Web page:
4 Often Misunderstood Tax Terms

Tax season is the time when so many of our clients bemoan their lack of tax expertise. The fact is that the code is thousands of pages long, and changes frequently. We highly recommend the use of a certified public accountant when filing your taxes. But even the best accountants need input from you as far as your current financial situation.  Beyond that, a sound financial strategy for long-term success is something you should have in place, no matter the season.

Here are four often misunderstood tax terms, explained:

Tax Credit vs. Tax Deduction.  Do you really know the difference?  If so, you are in the minority, because this these two terms are very often confused. A deduction (charitable contributions, moving expenses, mortgage interest, medical expenses, etc.) allows you to deduct an amount from your overall gross income.  Income tax then applies to what remains. A tax credit, on the other hand (for hybrid/electric car, solar panels, child care, etc.) allows you to subtract from the amount of tax you owe.  A deduction is good while a tax credit is even better. Make sure you’re getting the most out of your credits or your deductions.  A good CPA can also help you find others you may not have considered.

Marginal tax rate. If you think this is the amount that determines an overall rate of taxation that applies to all of your money, you would be wrong.  Marginal tax rate is the tax rate that applies to the last dollar you earn. It’s the percentage taken from your next dollar of taxable income above a pre-defined income threshold. Once you reach a higher tax bracket, only income earned above that figure is taxed at that rate – not all of your income together. This is important not only for figuring up your tax bill, but also for financial planning.  You need to know your marginal tax rate, so you and your investment advisor can calculate what amount of your raise or bonus (if applicable) you’ll get to keep after taxes, or whether it’s a better idea to contribute more to your tax-advantaged retirement account. As with most investment practices, it’s part of the whole picture that must be considered.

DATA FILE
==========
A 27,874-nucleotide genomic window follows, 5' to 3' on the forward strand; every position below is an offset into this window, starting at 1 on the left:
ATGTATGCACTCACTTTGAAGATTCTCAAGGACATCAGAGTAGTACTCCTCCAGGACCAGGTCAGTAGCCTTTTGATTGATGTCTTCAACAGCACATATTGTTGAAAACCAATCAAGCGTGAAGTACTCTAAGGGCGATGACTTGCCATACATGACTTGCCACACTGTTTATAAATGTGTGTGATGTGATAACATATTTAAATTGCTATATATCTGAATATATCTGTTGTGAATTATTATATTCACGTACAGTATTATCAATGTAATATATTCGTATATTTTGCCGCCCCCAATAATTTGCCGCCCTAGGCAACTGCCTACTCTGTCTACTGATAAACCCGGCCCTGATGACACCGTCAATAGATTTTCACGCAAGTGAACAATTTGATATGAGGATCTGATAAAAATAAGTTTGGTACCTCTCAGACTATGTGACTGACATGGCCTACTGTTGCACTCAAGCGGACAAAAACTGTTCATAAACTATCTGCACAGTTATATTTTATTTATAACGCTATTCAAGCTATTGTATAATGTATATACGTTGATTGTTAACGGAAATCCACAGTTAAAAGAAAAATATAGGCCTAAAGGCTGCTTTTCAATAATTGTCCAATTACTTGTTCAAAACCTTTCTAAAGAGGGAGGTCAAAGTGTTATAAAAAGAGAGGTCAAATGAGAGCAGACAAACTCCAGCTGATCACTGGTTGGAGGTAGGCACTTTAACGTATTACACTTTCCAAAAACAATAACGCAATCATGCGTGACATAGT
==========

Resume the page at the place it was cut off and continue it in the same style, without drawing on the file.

Deducting State and Local Taxes. Our clients in Texas have no state income tax to claim. If you are itemizing, you do have the option of claiming state and local sales taxes instead. There are three ways to do this:

  1. Claim the amount on the IRS table based on the taxpayer’s location, income and exemptions;
  2. Claim the amount from the table plus certain specific items, such as a motor vehicle, a boat or a major home improvement; or
  3. Claim actual sales taxes paid for all items.

If the total sales tax paid on a motor vehicle is higher than the general sales tax rate, you are allowed to include only the amount of tax you would have paid at the general sales tax rate. For boats and aircraft, if the sales tax paid exceeds the general sales tax rate, no deduction is allowed.

Student Loan Interest. If you ever feel like you have to go back to school to understand the tax deductions around student loans, you are not alone!  Many of our clients don’t completely grasp this concept. This becomes particularly tricky if your modified adjusted gross income is $80,000 or more.

You can claim student loan interest as a deduction, up to $2,500, if your modified adjusted gross income is $65,000 or less. The deduction is reduced when your modified adjusted gross income is between $65,000 and $80,000, and you can’t claim a deduction if your modified adjusted gross income is $80,000 or more. If you are married and filing jointly, the limits on modified adjusted gross income rises to $160,000 or more.

Tax implications should play a role in anyone’s long-term financial strategy.  Contact Lake Point Advisory Group today to find out how to make the most of your hard-earned money now and later.

Leave a Comment